• Wed
  • Sep 3, 2014
  • Updated: 1:52am
My Take
PUBLISHED : Thursday, 28 March, 2013, 12:00am
UPDATED : Thursday, 28 March, 2013, 3:30am

Qiao Xiaoyang conjures a democracy of exclusion

Can you have one person, one vote while still backsliding on universal suffrage? The latest pronouncement by Qiao Xiaoyang seems to suggest this.

The chairman of the National People's Congress' law committee said any chief executive candidate would need majority support from a nomination committee.

Whatever "majority" means, it looks like a serious raising of the current nomination threshold, which only required each candidate in last year's chief executive race to secure nomination by at least 150 supporters in the 1,200-member election committee.

Suppose we have a system in 2017 similar to the one last year for the chief executive race, with the main difference being that the entire electorate could cast a vote.

OK, the vetting of candidates would be tougher. You probably would need more than 150 endorsements as the number of committee members considerably expands. But that's a system I believe would be acceptable to many - if not most - Hongkongers.

The key point is that no one is automatically excluded on the basis of ideology or party affiliation. It is a system that let in former Democratic Party chairman Albert Ho Chun-yan as a chief executive candidate last year.

Qiao did not spell out the details, but the nomination method he hinted at would require a maximum - not minimum - number of supporters to back a ticket. This is a regression, and not an improvement on our current system. The chairman also mentioned being patriotic (loving Hong Kong and loving China) as a requirement, which has sparked great controversy. But that's just semantics. It's the control of the majority of votes in a nomination committee that would be the key.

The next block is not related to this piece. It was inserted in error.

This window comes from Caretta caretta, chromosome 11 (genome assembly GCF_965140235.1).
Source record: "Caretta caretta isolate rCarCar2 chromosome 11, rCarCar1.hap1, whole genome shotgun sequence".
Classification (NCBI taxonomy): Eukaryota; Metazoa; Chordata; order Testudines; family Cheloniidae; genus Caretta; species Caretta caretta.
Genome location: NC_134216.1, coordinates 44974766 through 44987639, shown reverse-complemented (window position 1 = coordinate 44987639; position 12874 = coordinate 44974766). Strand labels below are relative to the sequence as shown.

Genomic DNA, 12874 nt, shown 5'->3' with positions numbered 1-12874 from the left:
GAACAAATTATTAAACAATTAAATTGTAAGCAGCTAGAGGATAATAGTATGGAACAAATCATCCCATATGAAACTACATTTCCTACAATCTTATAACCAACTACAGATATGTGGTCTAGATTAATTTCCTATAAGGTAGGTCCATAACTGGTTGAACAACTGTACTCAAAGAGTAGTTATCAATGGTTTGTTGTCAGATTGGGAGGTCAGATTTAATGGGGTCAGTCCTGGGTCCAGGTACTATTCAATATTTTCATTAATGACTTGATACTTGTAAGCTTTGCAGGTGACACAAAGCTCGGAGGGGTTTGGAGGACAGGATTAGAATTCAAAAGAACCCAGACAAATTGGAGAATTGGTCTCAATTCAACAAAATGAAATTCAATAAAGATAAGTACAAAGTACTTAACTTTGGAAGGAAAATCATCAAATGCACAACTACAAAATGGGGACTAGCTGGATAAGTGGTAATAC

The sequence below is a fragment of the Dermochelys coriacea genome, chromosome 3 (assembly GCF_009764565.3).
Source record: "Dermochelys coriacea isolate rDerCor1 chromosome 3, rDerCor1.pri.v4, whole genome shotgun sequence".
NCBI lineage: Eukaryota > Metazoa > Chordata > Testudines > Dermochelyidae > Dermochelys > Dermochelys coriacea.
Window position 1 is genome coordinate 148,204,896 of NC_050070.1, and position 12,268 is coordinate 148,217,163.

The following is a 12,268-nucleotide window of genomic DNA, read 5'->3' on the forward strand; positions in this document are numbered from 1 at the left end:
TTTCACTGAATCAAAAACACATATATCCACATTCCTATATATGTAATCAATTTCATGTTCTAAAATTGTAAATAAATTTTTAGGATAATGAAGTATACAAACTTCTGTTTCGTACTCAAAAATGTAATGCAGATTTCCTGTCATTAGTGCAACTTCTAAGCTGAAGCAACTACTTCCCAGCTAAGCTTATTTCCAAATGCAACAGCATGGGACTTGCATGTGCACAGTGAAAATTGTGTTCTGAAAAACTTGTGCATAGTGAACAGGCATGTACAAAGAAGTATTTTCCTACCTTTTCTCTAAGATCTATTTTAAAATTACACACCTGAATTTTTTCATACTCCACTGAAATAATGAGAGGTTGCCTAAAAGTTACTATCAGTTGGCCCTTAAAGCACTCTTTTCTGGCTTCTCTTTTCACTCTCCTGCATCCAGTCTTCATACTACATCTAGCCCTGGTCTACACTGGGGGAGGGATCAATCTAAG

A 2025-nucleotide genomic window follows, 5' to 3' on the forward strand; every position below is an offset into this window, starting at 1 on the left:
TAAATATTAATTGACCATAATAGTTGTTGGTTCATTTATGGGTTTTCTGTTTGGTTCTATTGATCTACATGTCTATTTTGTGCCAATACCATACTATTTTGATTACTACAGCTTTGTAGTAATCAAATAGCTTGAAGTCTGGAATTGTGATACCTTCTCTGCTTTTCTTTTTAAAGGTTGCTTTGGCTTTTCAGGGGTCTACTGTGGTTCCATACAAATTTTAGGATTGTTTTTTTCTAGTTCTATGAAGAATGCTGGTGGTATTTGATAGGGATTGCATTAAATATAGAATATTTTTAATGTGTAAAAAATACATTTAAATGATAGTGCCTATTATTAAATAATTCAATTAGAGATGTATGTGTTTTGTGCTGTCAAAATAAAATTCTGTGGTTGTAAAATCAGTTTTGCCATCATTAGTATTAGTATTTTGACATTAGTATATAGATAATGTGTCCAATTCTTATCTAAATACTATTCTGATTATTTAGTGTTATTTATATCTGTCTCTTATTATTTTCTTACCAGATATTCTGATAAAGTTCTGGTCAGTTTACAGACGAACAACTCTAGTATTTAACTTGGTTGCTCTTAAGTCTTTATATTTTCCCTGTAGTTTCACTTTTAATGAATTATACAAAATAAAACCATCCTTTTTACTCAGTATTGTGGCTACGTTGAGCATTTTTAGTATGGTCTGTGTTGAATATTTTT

As frequently as I criticise pan-democrats for being their own worst enemies, I do not believe any vetting system that automatically excludes them can be considered legitimate or sustainable. That would only worsen social tensions in Hong Kong, its governability and the difficult relationship between the city and the mainland.

The Hong Kong people are pragmatic and can produce candidates who can work with Beijing, whatever their party affiliations. That would require building trust on both sides. But time is running out.

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johnyuan
I am not sure the pan-democrats like the rest, politicians or not, can be considered as pragmatic people; unless they have an agenda that no body knows. Otherwise pan-democrats are a single-issue bunch which burrows for permanent independence from their temporary independence. Pan-democrats should at least be practical not to doing things that become their own enemies. Can they find something to do to be helpful?
 
 
 
 
 

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